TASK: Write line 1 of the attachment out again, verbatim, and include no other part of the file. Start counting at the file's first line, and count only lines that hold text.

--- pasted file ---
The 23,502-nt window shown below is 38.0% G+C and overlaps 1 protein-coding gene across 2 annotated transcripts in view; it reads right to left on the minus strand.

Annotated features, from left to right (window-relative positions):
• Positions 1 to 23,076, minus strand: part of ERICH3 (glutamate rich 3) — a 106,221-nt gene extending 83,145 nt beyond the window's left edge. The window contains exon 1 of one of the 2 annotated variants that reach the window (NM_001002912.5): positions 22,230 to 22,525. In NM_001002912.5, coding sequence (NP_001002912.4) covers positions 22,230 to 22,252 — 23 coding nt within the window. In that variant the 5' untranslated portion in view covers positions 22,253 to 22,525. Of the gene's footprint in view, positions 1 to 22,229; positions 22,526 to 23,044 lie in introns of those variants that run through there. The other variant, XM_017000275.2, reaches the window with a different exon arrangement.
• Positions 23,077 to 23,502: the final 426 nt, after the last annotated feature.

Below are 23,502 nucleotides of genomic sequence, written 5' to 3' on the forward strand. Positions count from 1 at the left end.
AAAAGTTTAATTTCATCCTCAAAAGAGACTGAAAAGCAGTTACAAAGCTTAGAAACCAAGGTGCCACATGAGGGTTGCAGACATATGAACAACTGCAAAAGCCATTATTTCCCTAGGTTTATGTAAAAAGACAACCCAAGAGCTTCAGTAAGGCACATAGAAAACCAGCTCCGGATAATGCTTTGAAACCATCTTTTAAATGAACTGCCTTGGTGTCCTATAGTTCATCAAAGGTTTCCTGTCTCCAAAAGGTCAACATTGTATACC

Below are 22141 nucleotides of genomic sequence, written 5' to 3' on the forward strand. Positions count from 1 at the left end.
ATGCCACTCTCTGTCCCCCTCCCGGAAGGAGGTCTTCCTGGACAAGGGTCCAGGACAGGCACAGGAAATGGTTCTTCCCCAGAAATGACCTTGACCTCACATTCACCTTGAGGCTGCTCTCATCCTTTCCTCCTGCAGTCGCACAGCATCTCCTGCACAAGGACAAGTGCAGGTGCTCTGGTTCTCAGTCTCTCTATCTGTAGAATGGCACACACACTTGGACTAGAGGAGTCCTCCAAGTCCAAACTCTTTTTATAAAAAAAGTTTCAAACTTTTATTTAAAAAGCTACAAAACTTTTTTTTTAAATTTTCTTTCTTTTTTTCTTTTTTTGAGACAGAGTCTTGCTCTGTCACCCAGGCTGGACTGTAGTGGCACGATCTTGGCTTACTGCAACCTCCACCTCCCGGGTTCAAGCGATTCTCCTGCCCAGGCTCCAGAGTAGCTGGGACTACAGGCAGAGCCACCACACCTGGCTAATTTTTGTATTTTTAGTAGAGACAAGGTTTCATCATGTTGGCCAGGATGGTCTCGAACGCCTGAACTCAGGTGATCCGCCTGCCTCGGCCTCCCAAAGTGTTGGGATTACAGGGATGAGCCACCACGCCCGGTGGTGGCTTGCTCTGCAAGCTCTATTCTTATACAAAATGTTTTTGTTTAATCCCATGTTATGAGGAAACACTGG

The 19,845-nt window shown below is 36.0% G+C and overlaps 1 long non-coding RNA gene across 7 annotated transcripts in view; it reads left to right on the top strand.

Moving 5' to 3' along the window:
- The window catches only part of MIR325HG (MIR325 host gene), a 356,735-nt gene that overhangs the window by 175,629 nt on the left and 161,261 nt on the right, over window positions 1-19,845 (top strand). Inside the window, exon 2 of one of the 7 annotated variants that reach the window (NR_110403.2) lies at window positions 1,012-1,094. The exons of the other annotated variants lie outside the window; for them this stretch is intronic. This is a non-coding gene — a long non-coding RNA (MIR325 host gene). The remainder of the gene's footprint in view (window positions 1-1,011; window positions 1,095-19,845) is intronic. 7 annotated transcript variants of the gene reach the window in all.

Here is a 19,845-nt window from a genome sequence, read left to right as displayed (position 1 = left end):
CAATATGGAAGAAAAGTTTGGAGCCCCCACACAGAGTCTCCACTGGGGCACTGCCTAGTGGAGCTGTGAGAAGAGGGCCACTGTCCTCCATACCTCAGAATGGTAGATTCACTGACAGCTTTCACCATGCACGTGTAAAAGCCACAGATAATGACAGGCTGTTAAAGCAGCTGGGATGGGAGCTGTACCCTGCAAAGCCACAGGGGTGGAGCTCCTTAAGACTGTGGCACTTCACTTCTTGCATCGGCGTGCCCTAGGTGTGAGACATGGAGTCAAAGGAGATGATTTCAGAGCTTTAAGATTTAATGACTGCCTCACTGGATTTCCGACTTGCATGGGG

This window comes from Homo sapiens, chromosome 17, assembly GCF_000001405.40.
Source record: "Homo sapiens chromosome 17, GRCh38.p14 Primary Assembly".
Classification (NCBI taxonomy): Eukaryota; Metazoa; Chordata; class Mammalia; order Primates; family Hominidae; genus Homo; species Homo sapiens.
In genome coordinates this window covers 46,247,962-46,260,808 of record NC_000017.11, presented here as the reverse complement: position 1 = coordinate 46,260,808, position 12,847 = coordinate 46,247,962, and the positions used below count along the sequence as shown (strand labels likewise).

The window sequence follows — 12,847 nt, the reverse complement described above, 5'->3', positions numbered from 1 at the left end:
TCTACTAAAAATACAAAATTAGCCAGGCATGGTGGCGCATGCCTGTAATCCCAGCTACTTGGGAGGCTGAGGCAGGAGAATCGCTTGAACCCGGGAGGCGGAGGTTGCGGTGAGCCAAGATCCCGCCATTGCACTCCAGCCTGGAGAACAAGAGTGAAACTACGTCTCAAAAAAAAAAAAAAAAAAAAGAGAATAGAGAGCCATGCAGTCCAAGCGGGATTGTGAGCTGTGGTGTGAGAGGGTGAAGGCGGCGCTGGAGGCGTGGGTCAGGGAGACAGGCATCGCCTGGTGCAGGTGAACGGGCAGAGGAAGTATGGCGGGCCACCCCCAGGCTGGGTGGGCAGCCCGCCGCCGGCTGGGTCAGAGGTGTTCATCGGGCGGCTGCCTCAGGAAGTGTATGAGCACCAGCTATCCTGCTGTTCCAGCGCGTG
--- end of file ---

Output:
The 23,502-nt window shown below is 38.0% G+C and overlaps 1 protein-coding gene across 2 annotated transcripts in view; it reads right to left on the minus strand.